|Physical key figure|
|Named after||Carl-Gustaf Rossby|
|scope of application||geophysics|
The Rossby number (after Carl-Gustaf Rossby ; not ) is a dimensionless number that is mainly used in geophysics for oceanographic and atmospheric phenomena. It can be used to assess the influence of the Coriolis effect on a rotating movement. The Rossby number describes the ratio of inertial force to Coriolis force :
It is defined as:
in dependence of
- the characteristic speed
- the characteristic length over which the observed phenomenon takes place on the earth's surface
- the Coriolis parameter ,
where is the latitude.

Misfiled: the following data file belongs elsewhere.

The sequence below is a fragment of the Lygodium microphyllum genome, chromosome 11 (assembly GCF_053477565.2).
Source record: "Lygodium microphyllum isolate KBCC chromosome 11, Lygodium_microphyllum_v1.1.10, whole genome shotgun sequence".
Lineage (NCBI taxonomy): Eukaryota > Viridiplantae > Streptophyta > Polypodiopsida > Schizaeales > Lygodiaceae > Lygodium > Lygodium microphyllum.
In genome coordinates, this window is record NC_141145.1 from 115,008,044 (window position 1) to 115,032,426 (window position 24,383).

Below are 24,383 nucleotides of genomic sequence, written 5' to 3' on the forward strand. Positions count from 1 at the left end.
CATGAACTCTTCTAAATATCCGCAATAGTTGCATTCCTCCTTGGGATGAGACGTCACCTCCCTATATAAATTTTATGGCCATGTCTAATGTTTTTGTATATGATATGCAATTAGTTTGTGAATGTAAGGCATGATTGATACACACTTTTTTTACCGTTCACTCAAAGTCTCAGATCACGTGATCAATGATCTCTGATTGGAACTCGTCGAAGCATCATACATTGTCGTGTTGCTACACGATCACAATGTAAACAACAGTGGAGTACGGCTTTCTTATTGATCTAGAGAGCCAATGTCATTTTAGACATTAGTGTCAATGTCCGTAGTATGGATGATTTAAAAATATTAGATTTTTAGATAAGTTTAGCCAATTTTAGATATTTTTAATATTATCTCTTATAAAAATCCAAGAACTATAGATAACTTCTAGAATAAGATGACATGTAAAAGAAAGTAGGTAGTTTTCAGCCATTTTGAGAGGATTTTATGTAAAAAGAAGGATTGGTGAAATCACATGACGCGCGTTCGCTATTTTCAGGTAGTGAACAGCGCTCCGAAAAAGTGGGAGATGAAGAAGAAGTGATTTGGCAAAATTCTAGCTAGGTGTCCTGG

Depending on the phenomenon under consideration, the Rossby number can differ by several orders of magnitude. A small Rossby number means that the Coriolis force has a large influence on the system under consideration, while other forces predominate when the value is larger. For example, the value of the Rossby number in tornadoes is large (≈ 10 3 ), in low pressure areas it is small (≈ 0.1 to 1). The earth's rotation can be neglected for large Rossby numbers ( ).
- Helmut Kraus: The Rossby number similarity . In: Ders .: Basics of boundary layer meteorology. Introduction to the physics of the atmospheric boundary layer and micrometeorology . Springer, Berlin 2008, ISBN 978-3-540-75980-5 , pp. 97-102.
- Horst Kurz: Turbulent diffusion in an atmospheric boundary layer with a Rossby number similarity . Dissertation, Technical University Darmstadt 1978.